The Labour Law (2005) deals with employee benefits in Saudi Arabia, with specific requirements set and administered by the Ministry of Human Resources and Social Development, previously the Ministry of Labour and Social Development. International companies operating in Saudi Arabia must comply with every aspect of employment legislation after first establishing a legal entity in the country to hire staff and operate payroll. Minimum safeguards and guarantees for their workforce include paid vacations, working hours, termination, severance and notice periods, sick leave, and maternity allowances and benefits.
However, the responsibilities of foreign companies reach further than simply complying with social security and payroll regulations – although these still add to a demanding workload. Failure to comply with specific rules applying to benefits and entitlements runs the risk of fines and sanctions. Employers must have a firm grasp of what is guaranteed for their employees, as failure will compromise the employer-employee relationship.
This is where Bradford Jacobs points you in the right direction, drawing on over 20 years of experience as a Professional Employment Organisation (PEO) and Employer of Record (EOR). We deal with the complexities while your staff focus on work and building the business.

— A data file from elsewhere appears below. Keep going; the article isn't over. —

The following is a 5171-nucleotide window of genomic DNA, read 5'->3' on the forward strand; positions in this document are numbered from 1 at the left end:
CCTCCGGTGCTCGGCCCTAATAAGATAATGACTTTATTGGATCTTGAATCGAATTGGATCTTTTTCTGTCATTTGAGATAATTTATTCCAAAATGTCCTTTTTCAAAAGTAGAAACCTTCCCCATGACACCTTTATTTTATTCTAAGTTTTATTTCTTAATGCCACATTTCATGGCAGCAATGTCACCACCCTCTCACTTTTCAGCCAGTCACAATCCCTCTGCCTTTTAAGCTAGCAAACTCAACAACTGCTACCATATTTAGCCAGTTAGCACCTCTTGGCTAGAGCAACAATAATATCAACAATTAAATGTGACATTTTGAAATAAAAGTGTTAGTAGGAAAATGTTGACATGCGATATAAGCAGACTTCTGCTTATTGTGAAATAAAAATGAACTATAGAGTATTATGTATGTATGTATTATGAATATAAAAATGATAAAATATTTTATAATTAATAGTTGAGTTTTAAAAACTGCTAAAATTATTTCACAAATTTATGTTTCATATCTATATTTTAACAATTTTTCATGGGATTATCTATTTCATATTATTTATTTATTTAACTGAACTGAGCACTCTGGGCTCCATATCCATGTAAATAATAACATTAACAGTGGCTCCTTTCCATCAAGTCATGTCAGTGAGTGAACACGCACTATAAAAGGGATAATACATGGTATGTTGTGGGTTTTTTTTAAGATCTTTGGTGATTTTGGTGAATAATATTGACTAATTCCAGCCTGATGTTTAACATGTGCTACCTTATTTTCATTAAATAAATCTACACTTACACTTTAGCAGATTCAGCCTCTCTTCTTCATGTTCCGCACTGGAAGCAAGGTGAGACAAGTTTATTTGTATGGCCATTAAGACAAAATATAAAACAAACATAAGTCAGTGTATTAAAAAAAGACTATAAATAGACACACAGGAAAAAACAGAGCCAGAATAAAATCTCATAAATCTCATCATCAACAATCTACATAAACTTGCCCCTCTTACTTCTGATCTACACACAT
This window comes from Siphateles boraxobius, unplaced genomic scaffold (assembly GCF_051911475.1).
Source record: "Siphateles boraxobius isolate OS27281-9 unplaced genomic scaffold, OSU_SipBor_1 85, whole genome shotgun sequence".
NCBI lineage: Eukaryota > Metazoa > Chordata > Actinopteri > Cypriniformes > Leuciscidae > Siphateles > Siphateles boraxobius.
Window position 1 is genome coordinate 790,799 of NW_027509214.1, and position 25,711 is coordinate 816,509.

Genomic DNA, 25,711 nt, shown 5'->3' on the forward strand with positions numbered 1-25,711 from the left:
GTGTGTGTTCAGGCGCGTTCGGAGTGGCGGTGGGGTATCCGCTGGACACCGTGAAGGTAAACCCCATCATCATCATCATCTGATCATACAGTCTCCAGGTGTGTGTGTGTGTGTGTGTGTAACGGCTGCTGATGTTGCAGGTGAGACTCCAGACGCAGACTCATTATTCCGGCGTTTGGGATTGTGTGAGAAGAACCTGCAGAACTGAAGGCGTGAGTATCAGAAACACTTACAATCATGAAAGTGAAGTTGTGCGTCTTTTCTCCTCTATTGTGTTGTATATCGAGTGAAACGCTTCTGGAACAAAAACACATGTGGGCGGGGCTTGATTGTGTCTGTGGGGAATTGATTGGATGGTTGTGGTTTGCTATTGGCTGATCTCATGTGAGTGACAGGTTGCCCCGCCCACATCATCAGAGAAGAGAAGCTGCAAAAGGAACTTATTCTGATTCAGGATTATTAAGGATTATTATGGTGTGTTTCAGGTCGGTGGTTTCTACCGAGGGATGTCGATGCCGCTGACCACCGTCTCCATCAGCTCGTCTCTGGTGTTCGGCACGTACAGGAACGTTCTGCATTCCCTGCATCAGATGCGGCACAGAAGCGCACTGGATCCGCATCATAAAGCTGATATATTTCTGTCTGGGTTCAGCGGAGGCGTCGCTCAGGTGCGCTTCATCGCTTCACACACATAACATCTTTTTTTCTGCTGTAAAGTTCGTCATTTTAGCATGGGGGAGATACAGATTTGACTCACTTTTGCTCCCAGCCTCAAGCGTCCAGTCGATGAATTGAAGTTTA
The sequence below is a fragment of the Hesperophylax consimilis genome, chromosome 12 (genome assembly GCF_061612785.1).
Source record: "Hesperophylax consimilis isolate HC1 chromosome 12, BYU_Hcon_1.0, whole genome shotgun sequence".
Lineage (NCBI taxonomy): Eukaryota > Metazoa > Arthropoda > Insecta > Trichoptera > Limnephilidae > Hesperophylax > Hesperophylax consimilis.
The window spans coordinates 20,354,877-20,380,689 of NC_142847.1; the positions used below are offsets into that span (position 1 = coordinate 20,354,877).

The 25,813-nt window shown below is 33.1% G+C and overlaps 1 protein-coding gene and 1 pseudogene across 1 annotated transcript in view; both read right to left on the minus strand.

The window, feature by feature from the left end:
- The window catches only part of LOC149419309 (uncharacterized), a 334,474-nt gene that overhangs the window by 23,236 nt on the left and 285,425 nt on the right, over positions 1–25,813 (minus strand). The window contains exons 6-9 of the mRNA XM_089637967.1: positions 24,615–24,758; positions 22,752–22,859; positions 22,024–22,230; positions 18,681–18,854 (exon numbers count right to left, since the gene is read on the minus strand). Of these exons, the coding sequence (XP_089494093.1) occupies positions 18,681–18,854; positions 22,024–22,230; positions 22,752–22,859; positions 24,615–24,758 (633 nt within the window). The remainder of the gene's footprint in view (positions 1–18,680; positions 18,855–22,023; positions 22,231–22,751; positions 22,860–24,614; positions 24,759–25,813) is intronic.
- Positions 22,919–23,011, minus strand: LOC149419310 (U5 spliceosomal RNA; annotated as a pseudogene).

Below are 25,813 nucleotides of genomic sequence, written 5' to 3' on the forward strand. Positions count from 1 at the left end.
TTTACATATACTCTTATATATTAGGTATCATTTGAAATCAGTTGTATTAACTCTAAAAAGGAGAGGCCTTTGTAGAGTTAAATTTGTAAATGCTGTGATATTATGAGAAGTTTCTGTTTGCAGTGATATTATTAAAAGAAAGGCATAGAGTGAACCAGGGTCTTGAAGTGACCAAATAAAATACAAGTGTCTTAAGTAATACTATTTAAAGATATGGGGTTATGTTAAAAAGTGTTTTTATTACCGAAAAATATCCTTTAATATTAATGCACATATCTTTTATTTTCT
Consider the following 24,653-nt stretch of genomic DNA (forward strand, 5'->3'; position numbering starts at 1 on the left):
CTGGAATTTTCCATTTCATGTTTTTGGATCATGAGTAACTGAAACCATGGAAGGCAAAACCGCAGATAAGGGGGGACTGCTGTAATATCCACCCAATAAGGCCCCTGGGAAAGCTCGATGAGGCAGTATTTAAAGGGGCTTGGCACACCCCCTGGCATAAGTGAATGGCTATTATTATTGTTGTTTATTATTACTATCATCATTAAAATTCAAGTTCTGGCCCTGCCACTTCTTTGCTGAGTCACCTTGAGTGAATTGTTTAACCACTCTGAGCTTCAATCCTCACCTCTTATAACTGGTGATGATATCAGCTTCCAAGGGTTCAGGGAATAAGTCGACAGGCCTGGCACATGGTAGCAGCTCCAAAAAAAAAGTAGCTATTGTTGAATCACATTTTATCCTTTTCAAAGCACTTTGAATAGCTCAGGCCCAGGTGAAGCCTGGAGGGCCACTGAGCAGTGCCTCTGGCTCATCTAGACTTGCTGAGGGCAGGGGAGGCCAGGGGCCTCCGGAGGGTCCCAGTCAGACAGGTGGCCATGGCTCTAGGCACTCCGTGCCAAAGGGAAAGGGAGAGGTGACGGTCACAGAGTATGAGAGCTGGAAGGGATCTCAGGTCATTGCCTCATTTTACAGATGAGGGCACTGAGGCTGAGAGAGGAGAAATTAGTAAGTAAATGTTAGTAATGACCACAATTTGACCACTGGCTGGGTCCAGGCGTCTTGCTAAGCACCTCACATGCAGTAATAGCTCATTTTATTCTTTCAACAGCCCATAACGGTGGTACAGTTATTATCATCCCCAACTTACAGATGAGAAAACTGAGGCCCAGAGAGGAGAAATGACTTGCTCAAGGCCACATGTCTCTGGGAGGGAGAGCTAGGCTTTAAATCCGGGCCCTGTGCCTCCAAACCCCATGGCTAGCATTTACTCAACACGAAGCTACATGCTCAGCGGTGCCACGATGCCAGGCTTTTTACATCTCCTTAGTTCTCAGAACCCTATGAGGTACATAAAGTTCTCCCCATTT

The basis for employment legislation and employee benefits in Saudi Arabia (KSA) is the Labour Law (2005), plus additional regulations applied in some cases by the Ministry of Human Resources and Social Development (HRSD), formerly the Ministry of Labour and Social Development. Labour Courts interpret legislation. They do not set precedents or publish findings, which makes it difficult to assess how ‘grey areas’ of the law may be interpreted.
The government is promoting ‘Saudization’ to increase the number of Saudi Arabian nationals employed in the private sector, where expats dominate the workforce. Positive discrimination applies to Saudi Arabian nationals; for example, only locals can be employed on initial indefinite contracts or are entitled to a ‘de facto’ minimum wage. Most entitlements and benefits also apply to nationals from the other five Gulf Cooperation Council (GCC) nations – Bahrain, Kuwait, Oman, Qatar and the United Arab Emirates.